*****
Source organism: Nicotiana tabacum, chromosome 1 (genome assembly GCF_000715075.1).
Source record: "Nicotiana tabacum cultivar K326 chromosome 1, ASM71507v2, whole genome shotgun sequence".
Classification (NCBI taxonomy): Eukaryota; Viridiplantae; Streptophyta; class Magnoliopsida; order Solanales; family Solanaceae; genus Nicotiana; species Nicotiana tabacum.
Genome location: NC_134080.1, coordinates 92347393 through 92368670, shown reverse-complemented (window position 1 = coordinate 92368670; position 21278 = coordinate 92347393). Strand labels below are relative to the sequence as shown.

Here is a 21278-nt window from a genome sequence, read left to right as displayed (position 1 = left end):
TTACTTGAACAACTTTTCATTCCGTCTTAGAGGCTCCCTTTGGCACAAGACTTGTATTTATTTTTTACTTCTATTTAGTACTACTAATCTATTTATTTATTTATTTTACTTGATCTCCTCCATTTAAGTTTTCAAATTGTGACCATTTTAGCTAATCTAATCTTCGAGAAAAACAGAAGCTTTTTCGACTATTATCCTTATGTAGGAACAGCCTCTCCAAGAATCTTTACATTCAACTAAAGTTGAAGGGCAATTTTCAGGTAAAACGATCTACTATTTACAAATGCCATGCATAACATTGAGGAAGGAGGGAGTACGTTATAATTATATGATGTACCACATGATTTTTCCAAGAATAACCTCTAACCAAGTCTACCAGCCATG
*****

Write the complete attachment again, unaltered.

Source organism: Nicotiana tabacum, chromosome 1 (genome assembly GCF_000715075.1).
Source record: "Nicotiana tabacum cultivar K326 chromosome 1, ASM71507v2, whole genome shotgun sequence".
Classification (NCBI taxonomy): Eukaryota; Viridiplantae; Streptophyta; class Magnoliopsida; order Solanales; family Solanaceae; genus Nicotiana; species Nicotiana tabacum.
Genome location: NC_134080.1, coordinates 92347393 through 92368670, shown reverse-complemented (window position 1 = coordinate 92368670; position 21278 = coordinate 92347393). Strand labels below are relative to the sequence as shown.

Here is a 21278-nt window from a genome sequence, read left to right as displayed (position 1 = left end):
TTACTTGAACAACTTTTCATTCCGTCTTAGAGGCTCCCTTTGGCACAAGACTTGTATTTATTTTTTACTTCTATTTAGTACTACTAATCTATTTATTTATTTATTTTACTTGATCTCCTCCATTTAAGTTTTCAAATTGTGACCATTTTAGCTAATCTAATCTTCGAGAAAAACAGAAGCTTTTTCGACTATTATCCTTATGTAGGAACAGCCTCTCCAAGAATCTTTACATTCAACTAAAGTTGAAGGGCAATTTTCAGGTAAAACGATCTACTATTTACAAATGCCATGCATAACATTGAGGAAGGAGGGAGTACGTTATAATTATATGATGTACCACATGATTTTTCCAAGAATAACCTCTAACCAAGTCTACCAGCCATG